Artemis orbit evolution
communicationg with SPOT 4 (artists impression)
Thanks to ion propulsion, the Artemis mission is turning near-defeat into a success story. Nominal operations could start this summer, with ESA’s satellite, manufactured by Alenia Spazio as prime contractor (I), playing a significant role in the pursuit of high technology and advanced telecommunications.
On 12 July 2001, 30 minutes after lift-off from Europe’s spaceport in Kourou, French Guiana, it became apparent that the Ariane 5 launcher had propelled the Artemis satellite into a transfer orbit that was lower than expected, with the apogee (the most distant point from Earth) at only 17 000 km rather than the nominal 36 000 km.
Under normal circumstances a conventional satellite does not carry enough fuel to compensate for a shortfall in launcher performance of this magnitude. But with an innovative application of ion propulsion (*), a system 10 times more efficient than conventional chemical propulsion, recovery appeared possible. Embedded in a novel and remarkably flexible system design, used with outstanding ingenuity, team spirit and operational skills, Artemis’ propulsion capabilities proved to be the key to the rescue of an otherwise lost mission.
In January 2002 all new software modules were completed and fully tested by Alenia Spazio and Astrium . Today, Artemis starts spiralling out of its safe parking orbit to bridge the gap of some 5000 km at a rate of roughly 1 km per hour.
Whereas the initial part of the orbit-raising process, using chemical thrusters, was completed within a few days, the remaining part is expected to last more than 200 days, requiring two ion engines to fire almost continuously. That is because the thrust of these engines is very weak indeed (15 millinewtons). Their task can be compared to driving an ocean liner with an outboard motor. Artemis is expected to arrive this summer at its nominal altitude of 36 000 km.
In parallel with orbit-raising preparations, in-orbit verification of the communication payloads was performed. The most spectacular events were communication tests with the CNES (French Space Agency) SPOT-4 Earth observation satellite (see ESA press release 75/2001), during which image data from SPOT 4 were transmitted by laser light to Artemis and from there by radio waves to the Spot Image processing centre in Toulouse. All tests confirmed that Artemis’ payloads are healthy and ready to support the technological and operational communication programme.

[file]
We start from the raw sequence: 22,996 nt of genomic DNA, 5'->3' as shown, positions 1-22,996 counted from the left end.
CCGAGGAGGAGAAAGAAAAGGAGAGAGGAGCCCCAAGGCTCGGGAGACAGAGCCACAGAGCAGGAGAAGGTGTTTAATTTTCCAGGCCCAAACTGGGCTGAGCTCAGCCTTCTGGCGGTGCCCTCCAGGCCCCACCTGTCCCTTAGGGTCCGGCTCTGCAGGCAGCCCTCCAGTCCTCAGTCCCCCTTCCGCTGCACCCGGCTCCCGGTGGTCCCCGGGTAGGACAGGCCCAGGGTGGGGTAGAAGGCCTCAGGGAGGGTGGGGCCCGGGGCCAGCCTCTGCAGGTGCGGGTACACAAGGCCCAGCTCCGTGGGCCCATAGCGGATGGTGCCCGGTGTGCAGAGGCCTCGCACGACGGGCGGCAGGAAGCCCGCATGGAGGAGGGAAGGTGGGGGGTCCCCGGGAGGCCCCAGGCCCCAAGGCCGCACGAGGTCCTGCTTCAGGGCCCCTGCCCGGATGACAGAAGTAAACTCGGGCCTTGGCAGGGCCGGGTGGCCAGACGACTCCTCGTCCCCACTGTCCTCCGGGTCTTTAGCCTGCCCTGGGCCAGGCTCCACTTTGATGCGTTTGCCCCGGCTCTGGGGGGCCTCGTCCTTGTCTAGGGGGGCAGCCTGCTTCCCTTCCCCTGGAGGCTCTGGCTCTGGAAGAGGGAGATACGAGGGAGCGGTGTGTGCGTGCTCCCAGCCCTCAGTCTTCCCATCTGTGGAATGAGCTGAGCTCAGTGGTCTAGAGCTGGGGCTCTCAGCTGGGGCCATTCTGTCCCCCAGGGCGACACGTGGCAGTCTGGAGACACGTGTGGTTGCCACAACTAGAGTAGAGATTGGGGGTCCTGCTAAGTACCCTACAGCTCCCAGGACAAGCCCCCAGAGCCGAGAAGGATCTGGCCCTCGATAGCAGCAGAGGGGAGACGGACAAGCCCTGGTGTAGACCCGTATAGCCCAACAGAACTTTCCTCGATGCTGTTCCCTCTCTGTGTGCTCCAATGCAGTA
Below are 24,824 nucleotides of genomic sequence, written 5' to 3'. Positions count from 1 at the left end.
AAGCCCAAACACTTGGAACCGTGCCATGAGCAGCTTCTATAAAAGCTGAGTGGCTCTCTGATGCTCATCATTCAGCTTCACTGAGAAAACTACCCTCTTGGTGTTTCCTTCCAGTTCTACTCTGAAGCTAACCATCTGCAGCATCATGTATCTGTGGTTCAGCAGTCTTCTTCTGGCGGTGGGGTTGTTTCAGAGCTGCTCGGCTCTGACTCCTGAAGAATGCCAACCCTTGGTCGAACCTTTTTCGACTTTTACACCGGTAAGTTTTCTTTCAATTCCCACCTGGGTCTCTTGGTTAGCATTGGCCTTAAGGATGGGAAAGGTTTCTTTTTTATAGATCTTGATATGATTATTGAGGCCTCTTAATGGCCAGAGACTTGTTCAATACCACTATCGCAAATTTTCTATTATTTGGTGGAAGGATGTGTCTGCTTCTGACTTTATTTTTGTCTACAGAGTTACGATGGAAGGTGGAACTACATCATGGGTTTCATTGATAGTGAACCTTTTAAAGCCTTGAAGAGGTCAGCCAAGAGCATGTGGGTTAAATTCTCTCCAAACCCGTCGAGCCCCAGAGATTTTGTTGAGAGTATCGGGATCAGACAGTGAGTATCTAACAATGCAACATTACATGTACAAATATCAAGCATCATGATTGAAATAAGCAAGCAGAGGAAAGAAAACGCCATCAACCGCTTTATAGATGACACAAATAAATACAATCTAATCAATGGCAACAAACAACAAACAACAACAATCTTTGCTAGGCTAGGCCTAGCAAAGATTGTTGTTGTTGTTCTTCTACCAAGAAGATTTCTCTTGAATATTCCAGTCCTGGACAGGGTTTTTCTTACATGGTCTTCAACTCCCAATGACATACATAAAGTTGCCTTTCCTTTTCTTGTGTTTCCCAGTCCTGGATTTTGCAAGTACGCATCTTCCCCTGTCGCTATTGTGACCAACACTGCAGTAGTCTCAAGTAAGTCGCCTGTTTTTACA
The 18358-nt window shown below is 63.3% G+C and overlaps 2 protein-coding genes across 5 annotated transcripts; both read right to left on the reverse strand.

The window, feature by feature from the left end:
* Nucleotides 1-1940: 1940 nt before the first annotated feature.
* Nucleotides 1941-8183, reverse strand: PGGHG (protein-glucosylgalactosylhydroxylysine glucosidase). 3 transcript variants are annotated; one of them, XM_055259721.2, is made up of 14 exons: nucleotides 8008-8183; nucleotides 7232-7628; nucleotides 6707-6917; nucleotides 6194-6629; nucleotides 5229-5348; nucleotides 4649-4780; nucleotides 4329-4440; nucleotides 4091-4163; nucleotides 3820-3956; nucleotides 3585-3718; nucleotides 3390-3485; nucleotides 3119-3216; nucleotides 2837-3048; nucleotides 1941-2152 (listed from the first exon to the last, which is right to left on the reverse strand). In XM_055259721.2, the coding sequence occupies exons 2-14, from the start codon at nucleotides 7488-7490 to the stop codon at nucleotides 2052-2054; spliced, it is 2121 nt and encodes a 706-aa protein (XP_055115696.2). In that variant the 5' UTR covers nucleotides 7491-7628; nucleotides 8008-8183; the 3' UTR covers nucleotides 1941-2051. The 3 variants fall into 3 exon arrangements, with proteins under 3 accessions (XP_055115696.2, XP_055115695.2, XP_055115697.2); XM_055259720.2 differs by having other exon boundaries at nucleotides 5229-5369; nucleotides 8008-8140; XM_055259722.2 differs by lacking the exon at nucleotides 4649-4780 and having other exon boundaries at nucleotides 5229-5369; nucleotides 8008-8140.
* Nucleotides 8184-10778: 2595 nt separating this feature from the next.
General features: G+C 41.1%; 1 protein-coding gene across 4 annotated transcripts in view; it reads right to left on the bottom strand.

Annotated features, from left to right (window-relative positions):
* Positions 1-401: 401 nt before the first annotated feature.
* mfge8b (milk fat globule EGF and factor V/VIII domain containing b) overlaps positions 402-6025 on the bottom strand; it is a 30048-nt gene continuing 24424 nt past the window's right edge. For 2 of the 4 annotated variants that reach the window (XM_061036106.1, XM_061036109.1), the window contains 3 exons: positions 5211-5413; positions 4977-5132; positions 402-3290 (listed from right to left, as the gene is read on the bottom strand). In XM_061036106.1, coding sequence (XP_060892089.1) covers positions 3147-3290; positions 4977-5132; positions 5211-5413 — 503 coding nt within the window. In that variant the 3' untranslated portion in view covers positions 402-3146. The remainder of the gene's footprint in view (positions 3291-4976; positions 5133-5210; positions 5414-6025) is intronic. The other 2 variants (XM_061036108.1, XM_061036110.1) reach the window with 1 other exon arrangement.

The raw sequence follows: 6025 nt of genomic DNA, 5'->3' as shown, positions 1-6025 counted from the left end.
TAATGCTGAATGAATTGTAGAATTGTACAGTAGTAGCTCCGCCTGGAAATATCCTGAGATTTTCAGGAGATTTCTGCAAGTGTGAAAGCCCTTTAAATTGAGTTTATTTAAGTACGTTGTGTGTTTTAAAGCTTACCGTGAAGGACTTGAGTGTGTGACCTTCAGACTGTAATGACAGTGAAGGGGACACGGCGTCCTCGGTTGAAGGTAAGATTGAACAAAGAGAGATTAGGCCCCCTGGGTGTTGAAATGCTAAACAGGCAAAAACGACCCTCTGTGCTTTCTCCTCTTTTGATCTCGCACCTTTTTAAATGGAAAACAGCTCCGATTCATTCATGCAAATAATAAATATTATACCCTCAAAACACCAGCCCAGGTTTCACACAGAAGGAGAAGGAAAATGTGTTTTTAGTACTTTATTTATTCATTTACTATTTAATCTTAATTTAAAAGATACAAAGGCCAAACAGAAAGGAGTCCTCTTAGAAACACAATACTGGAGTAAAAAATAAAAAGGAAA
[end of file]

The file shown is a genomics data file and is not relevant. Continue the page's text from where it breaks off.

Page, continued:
Now the spacecraft is on course for its nominal slot in geostationary orbit. An all but lost mission is on its way to full recovery since Artemis will eventually be able to serve its users from its geostationary position for at least 5 years of nominal operation.
(*) The principle of any kind of thruster in space is to accelerate molecules and expel them from the satellite at the highest possible speed. Conventional thrusters use a chemical reaction between fuel and oxidiser to heat a gas and eject the molecules at a speed of typically 1 km/sec. Electrical propellant systems first ionise (i.e. electrically charge) the molecules of a gas (xenon, for instance). The ionised gas is then accelerated by electrical fields and ejected from the satellite at a speed of typically 10 m/sec.
Gotthard Oppenhauser | ESA
Spintronics: Researchers show how to make non-magnetic materials magnetic
06.08.2020 | Martin-Luther-Universität Halle-Wittenberg
Manifestation of quantum distance in flat band materials
05.08.2020 | Institute for Basic Science
Scientists at the Fraunhofer Institute for Laser Technology ILT have come up with a striking new addition to contact stamping technologies in the ERDF research project ScanCut. In collaboration with industry partners from North Rhine-Westphalia, the Aachen-based team of researchers developed a hybrid manufacturing process for the laser cutting of thin-walled metal strips. This new process makes it possible to fabricate even the tiniest details of contact parts in an eco-friendly, high-precision and efficient manner.
Plug connectors are tiny and, at first glance, unremarkable – yet modern vehicles would be unable to function without them. Several thousand plug connectors...
An international research team has found a new approach that may be able to reduce bone loss in osteoporosis and maintain bone health.
Osteoporosis is the most common age-related bone disease which affects hundreds of millions of individuals worldwide. It is estimated that one in three women...
Traditional single-cell sequencing methods help to reveal insights about cellular differences and functions - but they do this with static snapshots only...
“Core-shell” clusters pave the way for new efficient nanomaterials that make catalysts, magnetic and laser sensors or measuring devices for detecting electromagnetic radiation more efficient.
Whether in innovative high-tech materials, more powerful computer chips, pharmaceuticals or in the field of renewable energies, nanoparticles – smallest...
An international research team with Prof. Cornelia Denz from the Institute of Applied Physics at the University of Münster develop for the first time light fields using caustics that do not change during propagation. With the new method, the physicists cleverly exploit light structures that can be seen in rainbows or when light is transmitted through drinking glasses.
Modern applications as high resolution microsopy or micro- or nanoscale material processing require customized laser beams that do not change during...
23.07.2020 | Event News
21.07.2020 | Event News
07.07.2020 | Event News
06.08.2020 | Earth Sciences
06.08.2020 | Power and Electrical Engineering
06.08.2020 | Life Sciences